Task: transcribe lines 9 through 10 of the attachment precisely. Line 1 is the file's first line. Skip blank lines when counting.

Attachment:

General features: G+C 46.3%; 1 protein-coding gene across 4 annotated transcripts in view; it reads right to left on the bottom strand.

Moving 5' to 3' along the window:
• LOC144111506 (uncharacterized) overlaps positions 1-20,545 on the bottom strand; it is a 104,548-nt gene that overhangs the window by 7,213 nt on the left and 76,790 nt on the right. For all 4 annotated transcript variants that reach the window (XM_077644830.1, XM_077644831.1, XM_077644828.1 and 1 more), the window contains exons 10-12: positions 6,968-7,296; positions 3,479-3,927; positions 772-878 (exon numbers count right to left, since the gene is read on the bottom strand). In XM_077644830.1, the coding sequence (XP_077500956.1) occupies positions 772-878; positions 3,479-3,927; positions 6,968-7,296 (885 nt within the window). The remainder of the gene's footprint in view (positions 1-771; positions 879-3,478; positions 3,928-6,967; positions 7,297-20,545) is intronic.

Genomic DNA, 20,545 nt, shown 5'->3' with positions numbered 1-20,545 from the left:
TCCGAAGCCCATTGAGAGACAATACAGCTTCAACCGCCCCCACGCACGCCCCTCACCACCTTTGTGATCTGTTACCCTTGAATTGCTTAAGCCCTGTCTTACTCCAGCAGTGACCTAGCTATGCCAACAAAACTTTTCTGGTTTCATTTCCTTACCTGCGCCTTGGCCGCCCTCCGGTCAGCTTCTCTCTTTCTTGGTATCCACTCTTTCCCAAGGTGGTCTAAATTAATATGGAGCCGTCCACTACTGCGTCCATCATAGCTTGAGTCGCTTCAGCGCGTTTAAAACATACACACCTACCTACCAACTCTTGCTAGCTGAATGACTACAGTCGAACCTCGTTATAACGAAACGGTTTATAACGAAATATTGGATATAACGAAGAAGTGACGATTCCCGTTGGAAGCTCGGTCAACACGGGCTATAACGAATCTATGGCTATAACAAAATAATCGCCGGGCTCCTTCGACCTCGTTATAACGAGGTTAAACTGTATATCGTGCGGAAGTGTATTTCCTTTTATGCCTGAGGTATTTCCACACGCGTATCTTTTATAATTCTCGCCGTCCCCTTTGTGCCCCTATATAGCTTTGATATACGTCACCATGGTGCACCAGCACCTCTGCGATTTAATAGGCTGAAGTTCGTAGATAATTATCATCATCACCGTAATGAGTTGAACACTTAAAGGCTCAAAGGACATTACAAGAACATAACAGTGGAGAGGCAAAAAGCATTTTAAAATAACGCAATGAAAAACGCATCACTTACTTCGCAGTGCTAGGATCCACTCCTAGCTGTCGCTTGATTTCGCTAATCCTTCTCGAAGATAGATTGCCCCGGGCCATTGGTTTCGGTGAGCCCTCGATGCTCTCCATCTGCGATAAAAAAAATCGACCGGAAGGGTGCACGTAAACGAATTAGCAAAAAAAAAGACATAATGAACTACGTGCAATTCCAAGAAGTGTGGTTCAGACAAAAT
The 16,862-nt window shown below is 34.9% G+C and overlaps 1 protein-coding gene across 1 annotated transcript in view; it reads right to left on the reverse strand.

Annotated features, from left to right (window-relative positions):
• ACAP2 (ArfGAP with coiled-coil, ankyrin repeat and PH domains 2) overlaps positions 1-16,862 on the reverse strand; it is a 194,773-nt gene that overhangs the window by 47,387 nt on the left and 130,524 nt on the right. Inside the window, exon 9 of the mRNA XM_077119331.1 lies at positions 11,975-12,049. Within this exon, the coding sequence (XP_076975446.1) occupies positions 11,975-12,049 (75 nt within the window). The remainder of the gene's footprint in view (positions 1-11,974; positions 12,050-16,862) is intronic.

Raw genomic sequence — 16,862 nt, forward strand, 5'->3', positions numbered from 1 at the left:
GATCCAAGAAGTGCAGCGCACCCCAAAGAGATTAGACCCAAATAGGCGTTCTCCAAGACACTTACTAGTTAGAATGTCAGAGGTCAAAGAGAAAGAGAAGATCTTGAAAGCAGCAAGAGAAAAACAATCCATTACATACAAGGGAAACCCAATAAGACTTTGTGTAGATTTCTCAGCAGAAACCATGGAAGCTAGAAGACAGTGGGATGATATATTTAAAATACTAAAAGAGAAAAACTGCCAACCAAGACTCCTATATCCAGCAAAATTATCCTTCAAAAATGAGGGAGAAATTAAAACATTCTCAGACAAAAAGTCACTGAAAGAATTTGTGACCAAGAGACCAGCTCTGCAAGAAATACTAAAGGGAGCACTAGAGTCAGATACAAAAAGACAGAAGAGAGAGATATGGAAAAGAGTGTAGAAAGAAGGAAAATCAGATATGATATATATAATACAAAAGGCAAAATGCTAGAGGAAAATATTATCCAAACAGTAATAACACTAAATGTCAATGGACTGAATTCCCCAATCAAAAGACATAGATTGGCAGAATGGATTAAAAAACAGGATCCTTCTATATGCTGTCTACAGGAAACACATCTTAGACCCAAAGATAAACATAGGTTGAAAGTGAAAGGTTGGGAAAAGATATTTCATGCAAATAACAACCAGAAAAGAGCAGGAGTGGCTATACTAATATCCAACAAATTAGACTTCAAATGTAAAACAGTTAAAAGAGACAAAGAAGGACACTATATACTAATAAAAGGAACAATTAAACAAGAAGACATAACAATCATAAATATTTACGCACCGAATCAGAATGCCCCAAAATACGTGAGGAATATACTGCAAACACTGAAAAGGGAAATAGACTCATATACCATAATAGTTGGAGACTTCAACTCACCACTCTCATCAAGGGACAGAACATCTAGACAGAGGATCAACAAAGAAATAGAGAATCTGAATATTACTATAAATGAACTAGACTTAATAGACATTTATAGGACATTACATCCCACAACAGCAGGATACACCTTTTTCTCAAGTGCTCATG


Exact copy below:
Raw genomic sequence — 16,862 nt, forward strand, 5'->3', positions numbered from 1 at the left:
GATCCAAGAAGTGCAGCGCACCCCAAAGAGATTAGACCCAAATAGGCGTTCTCCAAGACACTTACTAGTTAGAATGTCAGAGGTCAAAGAGAAAGAGAAGATCTTGAAAGCAGCAAGAGAAAAACAATCCATTACATACAAGGGAAACCCAATAAGACTTTGTGTAGATTTCTCAGCAGAAACCATGGAAGCTAGAAGACAGTGGGATGATATATTTAAAATACTAAAAGAGAAAAACTGCCAACCAAGACTCCTATATCCAGCAAAATTATCCTTCAAAAATGAGGGAGAAATTAAAACATTCTCAGACAAAAAGTCACTGAAAGAATTTGTGACCAAGAGACCAGCTCTGCAAGAAATACTAAAGGGAGCACTAGAGTCAGATACAAAAAGACAGAAGAGAGAGATATGGAAAAGAGTGTAGAAAGAAGGAAAATCAGATATGATATATATAATACAAAAGGCAAAATGCTAGAGGAAAATATTATCCAAACAGTAATAACACTAAATGTCAATGGACTGAATTCCCCAATCAAAAGACATAGATTGGCAGAATGGATTAAAAAACAGGATCCTTCTATATGCTGTCTACAGGAAACACATCTTAGACCCAAAGATAAACATAGGTTGAAAGTGAAAGGTTGGGAAAAGATATTTCATGCAAATAACAACCAGAAAAGAGCAGGAGTGGCTATACTAATATCCAACAAATTAGACTTCAAATGTAAAACAGTTAAAAGAGACAAAGAAGGACACTATATACTAATAAAAGGAACAATTAAACAAGAAGACATAACAATCATAAATATTTACGCACCGAATCAGAATGCCCCAAAATACGTGAGGAATATACTGCAAACACTGAAAAGGGAAATAGACTCATATACCATAATAGTTGGAGACTTCAACTCACCACTCTCATCAAGGGACAGAACATCTAGACAGAGGATCAACAAAGAAATAGAGAATCTGAATATTACTATAAATGAACTAGACTTAATAGACATTTATAGGACATTACATCCCACAACAGCAGGATACACCTTTTTCTCAAGTGCTCATG